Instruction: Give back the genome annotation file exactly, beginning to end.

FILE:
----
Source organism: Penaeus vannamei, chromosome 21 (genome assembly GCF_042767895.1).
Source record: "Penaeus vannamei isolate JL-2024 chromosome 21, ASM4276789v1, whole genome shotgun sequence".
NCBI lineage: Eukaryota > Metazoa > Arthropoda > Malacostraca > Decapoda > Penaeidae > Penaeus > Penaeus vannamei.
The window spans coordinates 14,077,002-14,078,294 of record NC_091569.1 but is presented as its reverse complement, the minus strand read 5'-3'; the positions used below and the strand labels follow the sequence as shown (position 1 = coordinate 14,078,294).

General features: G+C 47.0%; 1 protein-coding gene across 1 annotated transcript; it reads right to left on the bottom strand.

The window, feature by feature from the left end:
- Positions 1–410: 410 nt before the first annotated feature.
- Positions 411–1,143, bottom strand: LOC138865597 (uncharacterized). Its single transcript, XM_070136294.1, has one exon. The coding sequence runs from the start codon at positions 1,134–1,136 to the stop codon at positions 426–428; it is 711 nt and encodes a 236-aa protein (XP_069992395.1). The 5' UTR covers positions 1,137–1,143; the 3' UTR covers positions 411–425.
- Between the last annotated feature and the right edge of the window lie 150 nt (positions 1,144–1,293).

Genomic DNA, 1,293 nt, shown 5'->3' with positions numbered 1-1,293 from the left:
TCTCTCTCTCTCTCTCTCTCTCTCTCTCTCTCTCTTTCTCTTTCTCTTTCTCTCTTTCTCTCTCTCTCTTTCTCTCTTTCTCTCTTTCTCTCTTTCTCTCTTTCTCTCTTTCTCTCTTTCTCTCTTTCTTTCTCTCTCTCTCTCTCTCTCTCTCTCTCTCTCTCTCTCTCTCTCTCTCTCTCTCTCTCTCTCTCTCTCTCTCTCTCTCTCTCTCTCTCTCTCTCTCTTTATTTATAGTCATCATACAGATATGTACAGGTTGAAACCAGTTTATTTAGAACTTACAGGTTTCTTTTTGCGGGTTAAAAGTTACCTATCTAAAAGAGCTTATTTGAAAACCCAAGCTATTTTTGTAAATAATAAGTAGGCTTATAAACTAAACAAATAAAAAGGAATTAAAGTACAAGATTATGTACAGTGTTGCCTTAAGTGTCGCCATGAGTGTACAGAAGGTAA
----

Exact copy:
Source organism: Penaeus vannamei, chromosome 21 (genome assembly GCF_042767895.1).
Source record: "Penaeus vannamei isolate JL-2024 chromosome 21, ASM4276789v1, whole genome shotgun sequence".
NCBI lineage: Eukaryota > Metazoa > Arthropoda > Malacostraca > Decapoda > Penaeidae > Penaeus > Penaeus vannamei.
The window spans coordinates 14,077,002-14,078,294 of record NC_091569.1 but is presented as its reverse complement, the minus strand read 5'-3'; the positions used below and the strand labels follow the sequence as shown (position 1 = coordinate 14,078,294).

General features: G+C 47.0%; 1 protein-coding gene across 1 annotated transcript; it reads right to left on the bottom strand.

The window, feature by feature from the left end:
- Positions 1–410: 410 nt before the first annotated feature.
- Positions 411–1,143, bottom strand: LOC138865597 (uncharacterized). Its single transcript, XM_070136294.1, has one exon. The coding sequence runs from the start codon at positions 1,134–1,136 to the stop codon at positions 426–428; it is 711 nt and encodes a 236-aa protein (XP_069992395.1). The 5' UTR covers positions 1,137–1,143; the 3' UTR covers positions 411–425.
- Between the last annotated feature and the right edge of the window lie 150 nt (positions 1,144–1,293).

Genomic DNA, 1,293 nt, shown 5'->3' with positions numbered 1-1,293 from the left:
TCTCTCTCTCTCTCTCTCTCTCTCTCTCTCTCTCTTTCTCTTTCTCTTTCTCTCTTTCTCTCTCTCTCTTTCTCTCTTTCTCTCTTTCTCTCTTTCTCTCTTTCTCTCTTTCTCTCTTTCTCTCTTTCTTTCTCTCTCTCTCTCTCTCTCTCTCTCTCTCTCTCTCTCTCTCTCTCTCTCTCTCTCTCTCTCTCTCTCTCTCTCTCTCTCTCTCTCTCTCTCTCTCTTTATTTATAGTCATCATACAGATATGTACAGGTTGAAACCAGTTTATTTAGAACTTACAGGTTTCTTTTTGCGGGTTAAAAGTTACCTATCTAAAAGAGCTTATTTGAAAACCCAAGCTATTTTTGTAAATAATAAGTAGGCTTATAAACTAAACAAATAAAAAGGAATTAAAGTACAAGATTATGTACAGTGTTGCCTTAAGTGTCGCCATGAGTGTACAGAAGGTAA